HURON — The Clean Fuels Development Coalition released a report on May 7 indicating that the fuel we use in our vehicles may actually be killing us. South Dakota Farmers Union (SDFU) President Doug Sombke encourages South Dakotans to read the report and respond by fueling up with E30.

“E30 not only supports the state’s farmers through supporting the ethanol industry, but it replaces the harmful additives, used in gasoline, that this report indicates are cancer-causing,” explains Sombke, a fourth-generation Conde farmer, who in addition to serving as president of SDFU also serves as president of Farmers Union Enterprises, a member of the Clean Fuels Development Coalition.

The report calls emissions from consumer gasoline one of the biggest health threats facing the American public. The report links a wide range of respiratory and even neurological diseases to toxic carcinogenic compounds refiners use to increase octane in gasoline.

“This research makes it clear that mobile source emissions are out of control—literally,” Sombke said. “Current EPA programs and models are faulty and fail to recognize the impacts of real-world fuels. If we did not learn anything from Dieselgate (the Volkswagen emissions scandal), when computers told us all is well when in reality, we were polluting the air, then shame on us because the same thing is happening with gasoline.”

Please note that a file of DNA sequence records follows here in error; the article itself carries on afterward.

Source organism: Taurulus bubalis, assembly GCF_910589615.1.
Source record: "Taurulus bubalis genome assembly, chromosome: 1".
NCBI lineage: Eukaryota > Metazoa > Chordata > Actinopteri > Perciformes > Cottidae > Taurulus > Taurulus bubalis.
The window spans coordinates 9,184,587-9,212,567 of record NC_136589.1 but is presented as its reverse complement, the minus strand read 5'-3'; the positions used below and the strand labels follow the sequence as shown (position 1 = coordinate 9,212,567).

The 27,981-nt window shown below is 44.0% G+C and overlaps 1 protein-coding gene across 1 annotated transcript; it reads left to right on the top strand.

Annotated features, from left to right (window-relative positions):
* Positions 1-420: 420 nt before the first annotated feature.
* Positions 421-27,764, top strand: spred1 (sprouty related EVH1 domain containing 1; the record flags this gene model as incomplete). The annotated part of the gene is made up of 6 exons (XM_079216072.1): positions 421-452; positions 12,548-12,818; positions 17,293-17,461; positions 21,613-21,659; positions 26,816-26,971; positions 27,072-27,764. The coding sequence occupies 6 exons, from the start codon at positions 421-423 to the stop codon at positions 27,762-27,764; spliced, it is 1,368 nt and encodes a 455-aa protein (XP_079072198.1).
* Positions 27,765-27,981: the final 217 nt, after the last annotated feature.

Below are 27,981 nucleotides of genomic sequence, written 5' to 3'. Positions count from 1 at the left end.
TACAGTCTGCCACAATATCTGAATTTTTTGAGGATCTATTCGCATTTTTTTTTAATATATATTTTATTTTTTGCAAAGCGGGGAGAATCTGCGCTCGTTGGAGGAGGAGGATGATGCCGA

The new fact book entitled “What’s in Our Gasoline Is Killing Us: Mobile Source Air Toxics and The Threat to Public Health” is the result of research and review of hundreds of studies and medical and technical reports. The fact book was produced by the Clean Fuels Development Coalition (CFDC), in cooperation with the Urban Air Initiative.

The fact book documents the alarming rise in air pollution and the direct correlation to increasing concentrations of benzene and other toxic compounds in gasoline that have replaced lead. These compounds have been strongly linked to health issues such as cardiopulmonary disease, lung cancer, breast cancer, asthma, premature birth, low birth weights and even autism.

“Light duty vehicle exhaust emissions are the predominant source of hazardous air pollutants that represent an exposure risk to urban residents and anyone living near a major roadway,” said David VanderGriend, president of the Urban Air Initiative. “These lethal pollutants can be directly traced to the 25-30% of gasoline additives that petroleum refiners use to increase octane.”

The primary carcinogen in gasoline is benzene, part of the family of toxics termed as “aromatics.” Benzene is classified as a known carcinogen. The American Petroleum Institute as long ago as 1948 testified before Congress that there was no safe threshold for benzene. The other aromatic compounds in gasoline are toluene, ethylbenzene, and xylene are suspected carcinogens. This combination of aromatics is referred to as BTEX.

A copy of the fact book can be downloaded at or request hard copies at no charge by contacting

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